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DT 27712

Daily Telegraph Cryptic No 27712

Hints and tips by Deep Threat

+ – + – + – + – + – + – + – +

BD Rating – Difficulty **Enjoyment ***

Good morning from South Staffs on a cold day with a light dusting of snow.

I’m not sure what to make today’s puzzle from Giovanni. While I was completing it there was some glitch, either in the Telegraph site or in my PC, which meant that the cursor wouldn’t move from one square to the next every time I typed a letter, so I had to keep repositioning it. I thought that would slow me down a lot, but still found myself comfortably within ** time. Perhaps the clock was affected by the glitch as well…

In the hints below, the definitions are underlined. The answers are hidden under the ‘Click here!’ buttons, so don’t click if you don’t want to see them.

Please leave a comment telling us what you thought. You can also add your assessment by selecting from one to five stars at the bottom of the post.


5a           Cheer from 250 in a train (7)
ACCLAIM – Put the Roman numerals for 250 between A (from the clue) and a word for train, as in train a cannon on a target.

7a           The woman following us may be match participant (5)
USHER – US (from the clue) followed by a pronoun for ‘that woman’, giving some participants at a match between two people.

9a           Pet needing bowl of water and grub? (3,3)
HOT DOG – A piece of fast food that sounds like an animal which has been out in the sun.

10a         Record sound that’s getting less and less (8)
TAPERING – A method of recording followed by the sound of a bell, perhaps.

11a         This may suggest a whiskery visitor less welcome than Santa! (3-7)
CAT-BURGLAR – Cryptic definition of one who climbs into a house but, unlike Santa, takes things away rather than leaving presents.

13a         Lined up to speak and given a line (4)
CUED – A theatrical term meaning ‘given a line’ which sounds like (to speak) ‘lined up’.

14a         Futility that is demonstrated by blunt type (13)
POINTLESSNESS – This could describe the state of a pencil with no lead.

16a         Passage cut off at front — one has water all round (4)
ISLE – Remove the first letter (cut off at frony) from the sort of passage found between the pews in a church.

17a         Claim to be retired, existing within post-work allowance? (10)
PRETENSION – An abbreviation for ‘retired’ and a Latin word for a state of being or existing, inside the allowance paid to a retired person.

19a         Variety of points made by actors in TV feature maybe (8)
NEWSCAST – The various cardinal points of the compass, followed by a collective noun for the actors in a play.

20a         Something you get in bridge material (6)
RUBBER – Double definition, the first being part of the scoring at contract bridge.

22a         Original eleven maybe (5)
PRIME – A word meaning original or first, which also describes numbers such as 11 or 7.

23a         Criticise reduction in numbers (7)
RUNDOWN – A reduction in the numbers of a workforce which, split (3,4) means to criticise.


1d           Cold in the south of France? Move quickly (4)
SCUD – An abbreviation for Cold inside the French word for south.

2d           Woman in overturned vehicle concealing terrible rage (8)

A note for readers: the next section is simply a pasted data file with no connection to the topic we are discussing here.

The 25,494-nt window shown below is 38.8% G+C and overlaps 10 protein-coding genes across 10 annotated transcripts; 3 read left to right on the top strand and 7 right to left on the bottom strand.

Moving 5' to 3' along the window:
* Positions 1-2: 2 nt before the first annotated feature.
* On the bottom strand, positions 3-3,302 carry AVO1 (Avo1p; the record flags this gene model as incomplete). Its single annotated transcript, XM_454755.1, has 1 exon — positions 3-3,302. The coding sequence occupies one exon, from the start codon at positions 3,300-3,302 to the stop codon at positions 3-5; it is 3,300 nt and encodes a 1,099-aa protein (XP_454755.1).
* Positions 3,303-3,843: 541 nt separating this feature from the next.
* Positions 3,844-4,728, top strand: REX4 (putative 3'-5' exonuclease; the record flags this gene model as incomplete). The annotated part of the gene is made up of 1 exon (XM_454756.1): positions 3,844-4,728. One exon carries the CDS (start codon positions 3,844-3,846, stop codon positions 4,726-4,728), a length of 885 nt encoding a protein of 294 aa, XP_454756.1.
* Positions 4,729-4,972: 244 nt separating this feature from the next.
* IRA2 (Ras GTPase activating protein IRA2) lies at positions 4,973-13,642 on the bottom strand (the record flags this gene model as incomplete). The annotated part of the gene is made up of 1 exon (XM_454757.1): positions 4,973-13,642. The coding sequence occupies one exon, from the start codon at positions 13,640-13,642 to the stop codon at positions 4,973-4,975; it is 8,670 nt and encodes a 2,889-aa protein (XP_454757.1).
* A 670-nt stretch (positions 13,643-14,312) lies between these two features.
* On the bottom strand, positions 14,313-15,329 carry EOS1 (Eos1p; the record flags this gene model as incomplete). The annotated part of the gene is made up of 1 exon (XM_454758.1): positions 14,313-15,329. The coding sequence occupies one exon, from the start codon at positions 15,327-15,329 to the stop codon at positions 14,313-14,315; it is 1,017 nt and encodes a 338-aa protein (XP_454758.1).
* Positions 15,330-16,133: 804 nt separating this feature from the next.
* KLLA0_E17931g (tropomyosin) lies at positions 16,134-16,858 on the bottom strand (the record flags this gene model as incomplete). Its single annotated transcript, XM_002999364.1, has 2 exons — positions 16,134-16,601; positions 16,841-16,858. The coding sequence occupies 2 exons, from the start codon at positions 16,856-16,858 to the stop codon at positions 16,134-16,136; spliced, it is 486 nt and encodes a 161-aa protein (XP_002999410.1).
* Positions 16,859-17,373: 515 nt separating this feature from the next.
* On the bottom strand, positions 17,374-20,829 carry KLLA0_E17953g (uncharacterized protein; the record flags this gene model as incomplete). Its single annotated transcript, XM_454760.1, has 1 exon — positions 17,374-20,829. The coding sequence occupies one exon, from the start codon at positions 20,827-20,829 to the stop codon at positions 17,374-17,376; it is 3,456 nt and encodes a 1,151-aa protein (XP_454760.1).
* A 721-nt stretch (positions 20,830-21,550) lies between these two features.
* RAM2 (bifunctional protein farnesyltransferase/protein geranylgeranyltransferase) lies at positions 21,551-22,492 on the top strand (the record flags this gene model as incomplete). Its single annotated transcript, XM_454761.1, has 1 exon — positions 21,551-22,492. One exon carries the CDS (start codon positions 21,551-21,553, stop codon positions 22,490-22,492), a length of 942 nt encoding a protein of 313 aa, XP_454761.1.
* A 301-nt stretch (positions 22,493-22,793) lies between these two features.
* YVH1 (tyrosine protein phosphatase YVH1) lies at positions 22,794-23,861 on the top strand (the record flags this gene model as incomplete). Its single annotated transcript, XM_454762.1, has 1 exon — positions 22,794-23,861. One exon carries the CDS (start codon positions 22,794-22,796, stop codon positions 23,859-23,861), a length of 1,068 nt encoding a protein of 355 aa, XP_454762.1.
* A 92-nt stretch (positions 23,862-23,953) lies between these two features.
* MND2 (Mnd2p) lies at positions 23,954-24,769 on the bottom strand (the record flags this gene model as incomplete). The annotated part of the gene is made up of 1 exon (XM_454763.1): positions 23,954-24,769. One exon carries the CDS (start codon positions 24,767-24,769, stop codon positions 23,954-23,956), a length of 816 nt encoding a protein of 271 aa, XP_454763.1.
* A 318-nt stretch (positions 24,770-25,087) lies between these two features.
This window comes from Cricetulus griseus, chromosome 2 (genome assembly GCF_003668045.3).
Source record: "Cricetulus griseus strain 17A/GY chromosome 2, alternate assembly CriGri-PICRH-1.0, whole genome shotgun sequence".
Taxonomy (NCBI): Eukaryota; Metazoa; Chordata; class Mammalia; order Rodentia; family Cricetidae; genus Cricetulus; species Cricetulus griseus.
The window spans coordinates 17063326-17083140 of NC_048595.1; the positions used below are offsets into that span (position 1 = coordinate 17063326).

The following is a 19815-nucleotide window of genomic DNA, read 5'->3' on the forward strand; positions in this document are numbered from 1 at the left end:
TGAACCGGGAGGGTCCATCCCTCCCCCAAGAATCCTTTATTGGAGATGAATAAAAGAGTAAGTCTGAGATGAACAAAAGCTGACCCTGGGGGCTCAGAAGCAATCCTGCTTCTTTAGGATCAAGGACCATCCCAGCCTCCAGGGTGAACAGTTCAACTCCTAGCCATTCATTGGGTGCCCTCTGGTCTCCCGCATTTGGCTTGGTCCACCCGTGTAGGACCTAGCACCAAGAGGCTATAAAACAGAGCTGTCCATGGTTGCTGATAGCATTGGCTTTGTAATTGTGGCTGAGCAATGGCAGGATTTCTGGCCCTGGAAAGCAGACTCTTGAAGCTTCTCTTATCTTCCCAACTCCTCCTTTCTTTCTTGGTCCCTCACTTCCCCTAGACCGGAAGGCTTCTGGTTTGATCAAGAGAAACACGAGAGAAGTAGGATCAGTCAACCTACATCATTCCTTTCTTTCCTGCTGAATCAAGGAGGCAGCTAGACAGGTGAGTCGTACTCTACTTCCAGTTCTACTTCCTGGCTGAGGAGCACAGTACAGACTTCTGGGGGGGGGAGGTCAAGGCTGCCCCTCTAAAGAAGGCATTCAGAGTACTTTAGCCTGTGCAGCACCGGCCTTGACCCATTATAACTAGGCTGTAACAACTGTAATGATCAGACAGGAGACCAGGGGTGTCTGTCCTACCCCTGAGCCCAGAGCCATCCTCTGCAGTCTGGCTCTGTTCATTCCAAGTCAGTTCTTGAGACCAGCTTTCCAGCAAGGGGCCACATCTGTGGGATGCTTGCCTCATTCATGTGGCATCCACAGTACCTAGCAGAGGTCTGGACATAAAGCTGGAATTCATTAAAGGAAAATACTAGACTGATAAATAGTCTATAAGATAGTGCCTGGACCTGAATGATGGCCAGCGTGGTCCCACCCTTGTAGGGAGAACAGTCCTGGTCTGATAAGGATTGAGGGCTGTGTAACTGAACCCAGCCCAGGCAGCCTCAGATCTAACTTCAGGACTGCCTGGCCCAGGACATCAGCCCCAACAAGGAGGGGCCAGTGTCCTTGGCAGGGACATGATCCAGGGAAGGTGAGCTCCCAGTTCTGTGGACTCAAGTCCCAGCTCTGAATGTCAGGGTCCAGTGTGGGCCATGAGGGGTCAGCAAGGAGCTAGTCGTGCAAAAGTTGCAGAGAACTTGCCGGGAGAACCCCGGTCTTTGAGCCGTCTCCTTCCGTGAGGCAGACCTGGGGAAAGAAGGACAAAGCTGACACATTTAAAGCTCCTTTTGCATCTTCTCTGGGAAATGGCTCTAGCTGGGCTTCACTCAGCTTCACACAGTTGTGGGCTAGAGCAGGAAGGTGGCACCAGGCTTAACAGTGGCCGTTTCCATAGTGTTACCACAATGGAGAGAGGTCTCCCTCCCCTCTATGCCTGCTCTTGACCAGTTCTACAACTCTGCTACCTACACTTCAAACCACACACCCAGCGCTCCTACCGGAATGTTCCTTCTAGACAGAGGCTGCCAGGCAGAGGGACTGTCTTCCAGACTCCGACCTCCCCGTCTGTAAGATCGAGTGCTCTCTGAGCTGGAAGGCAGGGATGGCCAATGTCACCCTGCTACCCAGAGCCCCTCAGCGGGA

MARGARET – A woman’s name is made up of an anagram (terrible) of RAGE inside the reversal (overturned) of a form of transport.

3d           Something big in the bar (6)
BUMPER – Multiple definitions here: something big, often describing a crop; a bar across the front or rear of a vehicle; and a large measure of drink.

4d           Signs from eccentric people? (10)
CHARACTERS – Double definition: the signs which make up the letters of an alphabet; or a way of describing eccentric people, as in ‘They’re (real) ______’.

5d           Silver and gold set down on a Greek marketplace (5)
AGORA – The chemical symbol for silver, the heraldic term for gold, and A (from the clue).

6d           Something hard to find? This may help the copper search! (5,8)
METAL DETECTOR – Cryptic definition of a tool used to search for concealed bits or iron, copper, gold and the like.

8d           Rovers? Another football team (7)
RANGERS – Some wandering types, or a Glasgow football team.

12d         Protective clothing piece — grease sure somehow to penetrate it (6,4)
BOILER SUIT – A variety of grease and an anagram (somehow) of SURE, placed inside a piece.

14d         Design special teas for youngster to drink (5-2)
PASTE-UP – A printing term for a draft or design of a page, made up of a young dog with an anagram (special) of TEAS inside it.

15d         Carol’s bound to tolerate bad language (8)
SWEARING – Another verb for ‘carol’ wrapped around (has bound) a word for ‘tolerate’.

17d         Earth perhaps beginning to tremble under tree (6)
PLANET – A variety of tree followed by the first letter of Tremble, giving a celestial body of which Earth is an example.

18d         Canoe could be wrecked by it (5)
OCEAN – Anagram (could be wrecked) of CANOE, giving something which could indeed wreck a canoe.

21d         Item of footwear in sack (4)
BOOT – Double definition, the second being a figurative term for dismissal from a job.

Weather permitting, I hope to see a good many of you in London tomorrow at the Birthday Bash.

The Quick Crossword pun PLEA + SCAR = POLICE CAR

73 comments on “DT 27712

  1. I can’t believe tonight’s (Friday’s) puzzle was by the Don – tough, strained and, I am afraid to say, abstruse but not amusing. Can’t wait to see your comments!